When her family first appeared on the A&E series "Duck Dynasty" three years ago, Sadie Robertson had no idea it would result in opportunities to write books, host award shows, star in movies, design clothes and gain millions of followers on social media. Still, the 18 year old says she's determined not to get caught up in the fame and has a plan to avoid the pitfalls that've plagued others who became celebrities after being on reality TV.
"I think the key to that is recognizing that it's not all about me, it's truly not. God gave me this and this is all about God," Robertson told The Christian Post.
"I think if I would have came into this saying 'all of these followers are for me and these fans are for me,' then it would've been really difficult. I think I would've gotten lost in it all. But coming into it with the mindset of all these followers are for God, all of this fame is for God, it's not about making me famous."
Sadie is the granddaughter of Duck Commander founder Phil Robertson and daughter of the company's CEO Willie Robertson who heads the family business of duck hunting merchandise. Since her grandparents, parents, siblings and extended family share the small screen with her on the popular "Duck Dynasty" series — which pulled in 3.26 million viewers for its eighth season finale this summer — Sadie's had a lot of help navigating the world of fame, but admits the industry is a difficult one to thrive in, especially for a teenager.
"It is hard because you feel the competition, like you have to go to the next level and you feel like to get this lead in this movie, you have to do this. In reality, (people are) not staying true to who they are," she told CP.
"Whenever you try to be someone that you're not, that's really hard. You can get really confused and honestly, it's so crazy. So I'm thankful that I had a family that showed me that before I had to deal with it."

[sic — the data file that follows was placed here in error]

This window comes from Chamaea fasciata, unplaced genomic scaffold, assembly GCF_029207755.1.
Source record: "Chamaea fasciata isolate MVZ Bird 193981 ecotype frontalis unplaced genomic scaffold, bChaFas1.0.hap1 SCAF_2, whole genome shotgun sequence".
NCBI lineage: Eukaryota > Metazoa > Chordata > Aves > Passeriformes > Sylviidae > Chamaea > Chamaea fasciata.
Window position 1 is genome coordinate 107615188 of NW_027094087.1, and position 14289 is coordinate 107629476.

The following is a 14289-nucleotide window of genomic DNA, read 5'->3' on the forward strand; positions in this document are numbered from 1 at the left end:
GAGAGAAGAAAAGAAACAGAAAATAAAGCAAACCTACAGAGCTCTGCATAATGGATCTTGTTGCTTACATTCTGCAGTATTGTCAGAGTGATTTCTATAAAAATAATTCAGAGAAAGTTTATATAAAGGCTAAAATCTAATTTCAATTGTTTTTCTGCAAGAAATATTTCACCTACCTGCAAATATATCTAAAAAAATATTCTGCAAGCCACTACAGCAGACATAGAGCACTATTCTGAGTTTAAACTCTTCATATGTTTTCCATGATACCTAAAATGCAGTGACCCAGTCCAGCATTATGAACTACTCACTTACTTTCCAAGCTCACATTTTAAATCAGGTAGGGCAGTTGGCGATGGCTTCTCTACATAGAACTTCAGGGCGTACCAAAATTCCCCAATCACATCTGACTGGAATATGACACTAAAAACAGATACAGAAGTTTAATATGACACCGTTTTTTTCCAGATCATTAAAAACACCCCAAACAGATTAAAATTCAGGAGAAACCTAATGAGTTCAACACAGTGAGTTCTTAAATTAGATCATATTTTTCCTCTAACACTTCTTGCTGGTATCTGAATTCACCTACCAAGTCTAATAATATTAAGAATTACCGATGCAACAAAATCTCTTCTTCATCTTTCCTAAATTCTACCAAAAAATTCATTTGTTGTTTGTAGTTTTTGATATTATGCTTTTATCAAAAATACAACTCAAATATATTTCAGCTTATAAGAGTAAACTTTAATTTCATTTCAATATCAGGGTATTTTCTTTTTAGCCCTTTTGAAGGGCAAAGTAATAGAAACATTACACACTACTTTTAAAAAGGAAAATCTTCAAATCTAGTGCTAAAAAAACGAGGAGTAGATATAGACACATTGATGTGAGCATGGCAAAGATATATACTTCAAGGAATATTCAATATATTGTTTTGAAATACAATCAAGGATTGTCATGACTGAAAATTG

More than her family, Sadie has relied on God to guide her through life, which has exceeded the expectations of the rural Louisiana native. The teenager has made a name for herself outside of her family's wildly popular reality TV series in the world of fashion by teaming up with evening wear designer Sherri Hill to create the Sadie Robertson Live Original brand of prom dresses.
The "Duck Dynasty" star modeled for Hill during the 2013 New York Fashion Week before recently becoming the face of the Wild Blue Denim brand. Aside from her modelesque appearance, Sadie has become a voice for her generation as a motivational speaker who also authored her first New York Times best-selling book, Live Original: How the Duck Commander Teen Keeps It Real and Stays True to Her Values.
With over 1 million Twitter followers and more than 2 million on Instagram, Sadie was also asked to co-host the upcoming 46th annual Dove Awards on Oct. 13 with Grammy award-winning gospel singer Erica Campbell. And though she's eternally grateful for all of the exciting opportunities she's been afforded at a young age, Sadie also insists that she could never have planned any of it apart from God.
"I used to plan what my life would look like, then I realized God will take you to so many bigger places than you can ever imagine. So why try to plan?" she questioned. "My plan, although it may have been a good plan, it wasn't as good as the plan that God had for me. I would have never imagined I would be at the places I am today or done things that I've done today."
While she's made mistakes along the way, Robertson believes she has now learned to say "yes" to the new opportunities God has for her. After entertaining audiences as the second runner-up on ABC's "Dancing With The Stars" in 2014, one of those opportunities may be a new career in acting, since she will appear in the movies "God's Not Dead 2" and "I'm Not Ashamed" in 2016.
"I told myself in the beginning of this craziness that I would only do a movie if the part fit me exactly. If I really felt like this was going to be a good thing, going to be a good message, and the person I was playing was a lot like myself," she revealed about her character Marlene in "God's Not Dead 2." It's a message that I want to share with people about standing up for your faith, saying, 'I'm not ashamed.' I'm excited for people to see it."